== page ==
Terps work OT to reach final

Goalie Restivo makes 2 penalty-stroke saves

Maryland 2 Connecticut 1

College field hockey

November 18, 2006|By Geremy Bass | Geremy Bass,Special to the Sun

WINSTON-SALEM, N.C. -- Silence surrounded Kentner Stadium last night after regulation time and two overtime periods ended with Maryland and Connecticut tied at 1.

But Terps backup goaltender Christina Restivo broke the quiet with two lunging saves with her blocker pad and propelled the No. 2-seeded Terps to a victory on penalty strokes in an NCAA semifinal game.

The Terps (22-2) advance to the NCAA championship game tomorrow against top-seeded Wake Forest, which beat Duke, 5-4, in overtime, in the other semifinal.

After the game, the Terrapin faithful remained standing, and a rousing chant of "Steevo" echoed off the brick walls surrounding the turf field.

"After the second goal went in, I just thought to myself, `Wow, that was a great stroke,'" Restivo said. "After that, I told myself to get my composure and just focus. Worst-case scenario, I miss it, but I know my team is behind me."

Terps coach Missy Meharg said she's never worked with a penalty stroke specialist like Restivo before, but is thankful to have a player who has handled her role with "unbelievable maturity and works on it every single day."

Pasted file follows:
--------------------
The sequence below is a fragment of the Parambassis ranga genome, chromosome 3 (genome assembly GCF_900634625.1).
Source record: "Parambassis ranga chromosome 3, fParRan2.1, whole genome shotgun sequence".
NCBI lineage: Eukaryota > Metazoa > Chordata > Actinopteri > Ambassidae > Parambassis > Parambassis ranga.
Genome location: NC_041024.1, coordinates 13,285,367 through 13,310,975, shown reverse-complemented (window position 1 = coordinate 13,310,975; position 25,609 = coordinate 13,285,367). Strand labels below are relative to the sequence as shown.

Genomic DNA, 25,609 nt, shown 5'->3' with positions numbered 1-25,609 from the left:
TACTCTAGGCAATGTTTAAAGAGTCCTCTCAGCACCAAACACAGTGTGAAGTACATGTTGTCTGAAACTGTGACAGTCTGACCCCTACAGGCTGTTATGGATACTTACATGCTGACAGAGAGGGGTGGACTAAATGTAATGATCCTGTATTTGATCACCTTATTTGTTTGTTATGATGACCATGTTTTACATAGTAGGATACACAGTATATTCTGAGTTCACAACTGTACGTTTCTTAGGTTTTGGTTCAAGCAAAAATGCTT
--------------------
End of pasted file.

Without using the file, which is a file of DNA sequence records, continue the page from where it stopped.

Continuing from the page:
Neither team had been faced with an overtime penalty-stroke scenario all season, but Restivo's prowess in net proved the difference in a game that was nearly won by each team on several occasions in overtime.

Seventh-seeded Connecticut (21-4) took the lead early as the Terps continued their troubling trend of starting the game slowly. Huskies sophomore back Jennifer Kleinhans converted on a penalty corner after just 3:39 had been played. The Terps struggled to mount quality offensive opportunities in the first half before freshman midfielder Ameliet Rischen scored with three minutes left.

Terps senior captain Paula Infante worked past two Connecticut defenders and played the ball to Rischen, who blasted a shot on the ground from the top of the arc that zipped past outstretched goaltender Andrea Mainiero.

Each team played a defensive-minded second half, seemingly afraid to give up the go-ahead goal.

And after two overtime periods, when the Terps generated 14 of their 22 shots and came within inches of scoring on numerous occasions, the stage was set for a dramatic finish.

Each team converted its first two attempts in the five-round stroke-off. Restivo then stopped UConn's Meagan Hoffmann, and Ellen Ott scored for Maryland for a 3-2 lead. Restivo thwarted Kristen Galuski, and the Terps' next shooter, midfielder Berber Rischen, Ameliet's older sister, pushed the ball into the left corner of the net past Mainiero, sending the Terps into a frenzy.

"Pretty much the whole second half and the overtimes, we were really persistent and willing to do whatever it takes," Meharg said. "We were very prepared for UConn to be a top-level team. When you get into a battle like that, it's a severe test of your will. But we've worked with Christina on that very scenario, and, thankfully, she's very good at what she does."

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